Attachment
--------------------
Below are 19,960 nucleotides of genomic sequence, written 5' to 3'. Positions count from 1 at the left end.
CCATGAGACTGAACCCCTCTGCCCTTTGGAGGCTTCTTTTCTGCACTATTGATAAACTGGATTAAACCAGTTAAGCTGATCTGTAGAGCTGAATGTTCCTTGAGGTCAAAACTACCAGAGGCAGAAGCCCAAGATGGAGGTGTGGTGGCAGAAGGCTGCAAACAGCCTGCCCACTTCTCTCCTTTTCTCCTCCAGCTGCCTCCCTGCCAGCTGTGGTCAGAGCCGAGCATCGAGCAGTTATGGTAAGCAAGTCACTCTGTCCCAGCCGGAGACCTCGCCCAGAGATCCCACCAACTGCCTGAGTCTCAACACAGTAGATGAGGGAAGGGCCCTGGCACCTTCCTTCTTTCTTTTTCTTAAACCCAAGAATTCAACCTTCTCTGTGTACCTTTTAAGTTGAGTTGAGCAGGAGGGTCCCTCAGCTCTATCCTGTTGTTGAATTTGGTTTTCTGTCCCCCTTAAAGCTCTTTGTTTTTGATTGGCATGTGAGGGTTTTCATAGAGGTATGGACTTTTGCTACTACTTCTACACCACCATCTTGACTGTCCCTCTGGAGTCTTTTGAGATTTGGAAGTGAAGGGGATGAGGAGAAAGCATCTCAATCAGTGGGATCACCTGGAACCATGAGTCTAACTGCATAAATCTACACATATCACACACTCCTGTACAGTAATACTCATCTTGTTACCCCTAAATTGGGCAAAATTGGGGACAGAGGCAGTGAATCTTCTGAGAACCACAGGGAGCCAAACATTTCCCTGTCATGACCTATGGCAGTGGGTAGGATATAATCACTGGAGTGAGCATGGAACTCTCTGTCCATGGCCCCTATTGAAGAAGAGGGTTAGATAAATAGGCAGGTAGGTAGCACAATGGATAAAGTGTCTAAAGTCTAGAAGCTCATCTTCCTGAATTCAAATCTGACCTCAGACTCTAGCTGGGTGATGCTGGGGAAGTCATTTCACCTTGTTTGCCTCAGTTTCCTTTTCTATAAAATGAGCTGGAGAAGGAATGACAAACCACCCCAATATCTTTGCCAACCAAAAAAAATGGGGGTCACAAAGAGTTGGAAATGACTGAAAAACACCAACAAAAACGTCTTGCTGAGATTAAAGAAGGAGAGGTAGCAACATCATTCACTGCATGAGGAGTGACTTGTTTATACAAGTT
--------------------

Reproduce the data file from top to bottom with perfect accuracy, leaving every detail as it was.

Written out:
Below are 19,960 nucleotides of genomic sequence, written 5' to 3'. Positions count from 1 at the left end.
CCATGAGACTGAACCCCTCTGCCCTTTGGAGGCTTCTTTTCTGCACTATTGATAAACTGGATTAAACCAGTTAAGCTGATCTGTAGAGCTGAATGTTCCTTGAGGTCAAAACTACCAGAGGCAGAAGCCCAAGATGGAGGTGTGGTGGCAGAAGGCTGCAAACAGCCTGCCCACTTCTCTCCTTTTCTCCTCCAGCTGCCTCCCTGCCAGCTGTGGTCAGAGCCGAGCATCGAGCAGTTATGGTAAGCAAGTCACTCTGTCCCAGCCGGAGACCTCGCCCAGAGATCCCACCAACTGCCTGAGTCTCAACACAGTAGATGAGGGAAGGGCCCTGGCACCTTCCTTCTTTCTTTTTCTTAAACCCAAGAATTCAACCTTCTCTGTGTACCTTTTAAGTTGAGTTGAGCAGGAGGGTCCCTCAGCTCTATCCTGTTGTTGAATTTGGTTTTCTGTCCCCCTTAAAGCTCTTTGTTTTTGATTGGCATGTGAGGGTTTTCATAGAGGTATGGACTTTTGCTACTACTTCTACACCACCATCTTGACTGTCCCTCTGGAGTCTTTTGAGATTTGGAAGTGAAGGGGATGAGGAGAAAGCATCTCAATCAGTGGGATCACCTGGAACCATGAGTCTAACTGCATAAATCTACACATATCACACACTCCTGTACAGTAATACTCATCTTGTTACCCCTAAATTGGGCAAAATTGGGGACAGAGGCAGTGAATCTTCTGAGAACCACAGGGAGCCAAACATTTCCCTGTCATGACCTATGGCAGTGGGTAGGATATAATCACTGGAGTGAGCATGGAACTCTCTGTCCATGGCCCCTATTGAAGAAGAGGGTTAGATAAATAGGCAGGTAGGTAGCACAATGGATAAAGTGTCTAAAGTCTAGAAGCTCATCTTCCTGAATTCAAATCTGACCTCAGACTCTAGCTGGGTGATGCTGGGGAAGTCATTTCACCTTGTTTGCCTCAGTTTCCTTTTCTATAAAATGAGCTGGAGAAGGAATGACAAACCACCCCAATATCTTTGCCAACCAAAAAAAATGGGGGTCACAAAGAGTTGGAAATGACTGAAAAACACCAACAAAAACGTCTTGCTGAGATTAAAGAAGGAGAGGTAGCAACATCATTCACTGCATGAGGAGTGACTTGTTTATACAAGTT